Analyzing a Process • Why? What are the underlying assumptions? – How do the assumptions affect process structure? – Are the assumptions still valid? Can you make them invalid? – How would changing the assumptions affect the work and its value? – Are you assuming that a specialist must do the work? – Are you assuming that one group must finish (collecting all data) before another group can begin? – Are you assuming that decision must be made at the headquarters? – Are you assuming that local inventory is required for good service? • Who does the work? • When? What is the flow of the work? • Where is the work performed? • What resources are required? .
Summer 1990.” Sloan Management Review. pp. Davenport and James E. .Phase 4: Redesigning Identify enabling IT & generate alternative process redesigns How can business processes be transformed using IT? Business Reengineering Business-pulled Technology-driven Information Technology How can IT support business processes? Source: Thomas H. “The New Industrial Engineering: Information technology and Business Process Redesign. 11-26. Short.
– A reengineered process often crosses functional boundaries. . • Automation: – Usually accompanies nontechnical redesign of organization structures and procedures. – It offers opportunity for eradicating interdepartmental redundancies and restructuring the organization.sources of funding for technology investments are frequently cost savings generated by organizational change.Three Steps in Redesigning Processes • Simplification: – Task: Change business rules or procedures of a specific task – Workflow: A process chain is simplified by elimination of nonvalue-adding activities • Integration: – Redesign tasks into a logical and effective process. – All reengineering costs and benefits can be projected into a model. – Reengineering often pays for itself .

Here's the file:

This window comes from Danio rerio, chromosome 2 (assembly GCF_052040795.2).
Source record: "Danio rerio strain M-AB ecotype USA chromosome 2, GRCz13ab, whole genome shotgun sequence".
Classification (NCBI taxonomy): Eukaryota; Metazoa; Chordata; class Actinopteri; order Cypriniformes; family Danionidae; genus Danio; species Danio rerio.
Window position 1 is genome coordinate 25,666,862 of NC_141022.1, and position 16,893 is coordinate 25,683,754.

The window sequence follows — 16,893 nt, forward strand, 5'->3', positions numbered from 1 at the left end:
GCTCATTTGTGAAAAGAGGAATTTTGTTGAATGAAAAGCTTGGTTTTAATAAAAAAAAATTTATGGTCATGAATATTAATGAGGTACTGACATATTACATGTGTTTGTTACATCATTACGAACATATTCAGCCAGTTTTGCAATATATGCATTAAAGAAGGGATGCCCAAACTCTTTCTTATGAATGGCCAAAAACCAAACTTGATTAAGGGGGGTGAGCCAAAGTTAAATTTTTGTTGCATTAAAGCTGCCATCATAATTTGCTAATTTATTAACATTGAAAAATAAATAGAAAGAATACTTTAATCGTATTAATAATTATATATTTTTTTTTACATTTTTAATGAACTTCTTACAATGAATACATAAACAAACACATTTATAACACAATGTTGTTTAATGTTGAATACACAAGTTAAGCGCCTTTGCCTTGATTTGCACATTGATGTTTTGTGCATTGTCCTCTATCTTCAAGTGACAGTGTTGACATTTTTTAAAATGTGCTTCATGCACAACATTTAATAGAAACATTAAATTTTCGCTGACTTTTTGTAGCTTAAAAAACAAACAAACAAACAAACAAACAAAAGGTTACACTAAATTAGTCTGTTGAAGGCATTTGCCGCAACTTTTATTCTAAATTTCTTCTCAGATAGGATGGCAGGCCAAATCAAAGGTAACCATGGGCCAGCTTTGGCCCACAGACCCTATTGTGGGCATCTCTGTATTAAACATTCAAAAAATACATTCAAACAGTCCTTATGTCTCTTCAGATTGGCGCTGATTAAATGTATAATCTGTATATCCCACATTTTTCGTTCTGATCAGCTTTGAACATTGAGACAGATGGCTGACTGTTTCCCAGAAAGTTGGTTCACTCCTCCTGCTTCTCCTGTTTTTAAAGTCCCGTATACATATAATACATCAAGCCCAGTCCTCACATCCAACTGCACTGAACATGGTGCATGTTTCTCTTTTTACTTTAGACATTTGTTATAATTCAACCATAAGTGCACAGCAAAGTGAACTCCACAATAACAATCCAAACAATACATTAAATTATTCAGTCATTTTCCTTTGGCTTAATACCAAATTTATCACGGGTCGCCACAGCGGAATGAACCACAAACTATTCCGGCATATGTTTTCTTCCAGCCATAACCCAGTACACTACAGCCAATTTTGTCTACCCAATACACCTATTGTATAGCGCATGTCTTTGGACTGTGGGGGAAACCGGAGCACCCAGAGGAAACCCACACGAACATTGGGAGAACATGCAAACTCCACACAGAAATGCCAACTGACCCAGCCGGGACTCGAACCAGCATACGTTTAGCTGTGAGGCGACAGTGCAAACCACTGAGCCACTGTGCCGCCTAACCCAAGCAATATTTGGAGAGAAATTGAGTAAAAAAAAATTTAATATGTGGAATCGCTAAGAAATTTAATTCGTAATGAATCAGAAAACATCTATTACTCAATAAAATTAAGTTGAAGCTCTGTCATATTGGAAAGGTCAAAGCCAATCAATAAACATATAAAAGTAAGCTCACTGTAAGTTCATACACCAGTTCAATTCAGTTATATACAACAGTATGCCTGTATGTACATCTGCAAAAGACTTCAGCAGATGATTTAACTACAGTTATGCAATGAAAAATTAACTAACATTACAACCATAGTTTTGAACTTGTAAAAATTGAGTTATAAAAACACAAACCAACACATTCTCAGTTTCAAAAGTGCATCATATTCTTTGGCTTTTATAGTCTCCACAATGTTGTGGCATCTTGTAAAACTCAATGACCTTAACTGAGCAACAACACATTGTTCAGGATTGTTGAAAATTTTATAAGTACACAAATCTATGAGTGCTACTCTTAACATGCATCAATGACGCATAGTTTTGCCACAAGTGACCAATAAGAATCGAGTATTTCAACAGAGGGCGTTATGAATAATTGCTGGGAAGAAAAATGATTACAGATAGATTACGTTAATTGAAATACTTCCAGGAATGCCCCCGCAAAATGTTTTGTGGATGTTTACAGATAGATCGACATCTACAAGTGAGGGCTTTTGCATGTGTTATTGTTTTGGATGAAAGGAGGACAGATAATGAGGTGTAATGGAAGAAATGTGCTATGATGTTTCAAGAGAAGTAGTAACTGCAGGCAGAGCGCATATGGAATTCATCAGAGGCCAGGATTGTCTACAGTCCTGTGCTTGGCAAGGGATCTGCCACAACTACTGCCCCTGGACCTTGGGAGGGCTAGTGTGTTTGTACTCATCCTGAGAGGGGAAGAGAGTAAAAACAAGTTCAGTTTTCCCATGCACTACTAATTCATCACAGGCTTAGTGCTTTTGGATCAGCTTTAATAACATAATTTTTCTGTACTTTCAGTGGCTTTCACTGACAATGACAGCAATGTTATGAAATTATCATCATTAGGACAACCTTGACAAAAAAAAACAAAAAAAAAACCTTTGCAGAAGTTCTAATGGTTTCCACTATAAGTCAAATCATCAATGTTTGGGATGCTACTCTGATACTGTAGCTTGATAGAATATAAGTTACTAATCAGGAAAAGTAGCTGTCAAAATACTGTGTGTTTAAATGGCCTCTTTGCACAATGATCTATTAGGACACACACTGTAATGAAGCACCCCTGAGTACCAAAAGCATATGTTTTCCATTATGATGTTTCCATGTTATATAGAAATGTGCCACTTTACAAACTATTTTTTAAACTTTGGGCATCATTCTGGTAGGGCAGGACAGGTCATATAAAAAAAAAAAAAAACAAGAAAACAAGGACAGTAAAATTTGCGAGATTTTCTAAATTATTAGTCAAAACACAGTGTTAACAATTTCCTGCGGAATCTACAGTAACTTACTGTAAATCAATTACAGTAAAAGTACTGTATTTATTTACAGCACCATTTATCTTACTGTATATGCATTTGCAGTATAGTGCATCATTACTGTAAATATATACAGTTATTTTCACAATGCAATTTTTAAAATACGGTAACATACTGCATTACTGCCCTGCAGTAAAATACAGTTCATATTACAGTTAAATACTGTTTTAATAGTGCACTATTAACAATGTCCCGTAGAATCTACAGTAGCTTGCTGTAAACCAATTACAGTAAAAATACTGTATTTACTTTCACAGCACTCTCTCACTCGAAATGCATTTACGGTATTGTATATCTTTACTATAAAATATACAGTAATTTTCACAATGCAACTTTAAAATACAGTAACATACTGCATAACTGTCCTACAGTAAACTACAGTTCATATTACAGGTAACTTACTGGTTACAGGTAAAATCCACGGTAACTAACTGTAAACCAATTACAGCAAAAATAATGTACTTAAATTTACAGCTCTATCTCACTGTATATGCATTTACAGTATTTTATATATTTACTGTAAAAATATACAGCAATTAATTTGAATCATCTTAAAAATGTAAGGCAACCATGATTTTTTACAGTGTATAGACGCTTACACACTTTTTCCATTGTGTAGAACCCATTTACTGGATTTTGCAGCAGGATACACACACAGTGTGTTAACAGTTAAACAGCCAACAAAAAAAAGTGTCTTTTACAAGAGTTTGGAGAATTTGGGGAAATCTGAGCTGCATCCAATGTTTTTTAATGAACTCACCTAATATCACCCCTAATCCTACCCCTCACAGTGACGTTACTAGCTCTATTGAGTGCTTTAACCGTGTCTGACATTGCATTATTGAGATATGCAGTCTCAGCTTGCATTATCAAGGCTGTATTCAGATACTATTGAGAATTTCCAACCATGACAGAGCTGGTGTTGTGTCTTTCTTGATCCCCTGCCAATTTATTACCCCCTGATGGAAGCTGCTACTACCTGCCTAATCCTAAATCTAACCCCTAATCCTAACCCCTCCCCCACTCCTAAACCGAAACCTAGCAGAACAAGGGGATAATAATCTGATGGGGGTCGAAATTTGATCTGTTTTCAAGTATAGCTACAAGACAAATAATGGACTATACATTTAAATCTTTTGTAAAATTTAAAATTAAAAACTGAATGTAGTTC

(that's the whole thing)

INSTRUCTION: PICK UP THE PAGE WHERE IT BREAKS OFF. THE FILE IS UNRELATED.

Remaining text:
Phase 5: Evaluating • Develop criteria of evaluating alternatives of redesigned processes • Evaluate design alternatives • Select and recommend a reengineered process Evaluate and select a process redesign .
Evaluation Criteria • Costs – – – – – – – – Design and implementing the business process Hire and train employee Develop supporting IS Purchase of other equipment and facilities Customer requirements Breakthrough goals Performance criteria Constraints • Benefits • Risk – – – – Technology availability and maturity Time required for design and implementation Learning curve Cost and schedule overrun .
Phase 6: Implementing • • • • Plan IT implementation Plan organization implementation Conduct a pilot project Develop a prototype system – Technical Design – Social Design • Evaluate results from the pilot project and the prototype • Prepare large-scale roll out Implement the reengineered process .
Phase 7: Improving • Develop performance measurement and reward systems in the reengineered process • Monitor process performance constantly • Improve the process on a continuous basis Improve the process continuously .
who convenes a REENGINEERING TEAM.” (Hammer and Domain Experts IS Experts Champy. 1993) .BPR Team Structures BPR Leader (Champion) BPR Czar BPR Steering Commitee Methodologist Tools Experts Change Master BPR Team BPR Team BPR Team “The LEADER appoints the PROCESS Process Owner OWNER. with Team Leader assistance from the BPR CZAR and BPR Experts under the auspices of the BPR STEERING COMMITTEE.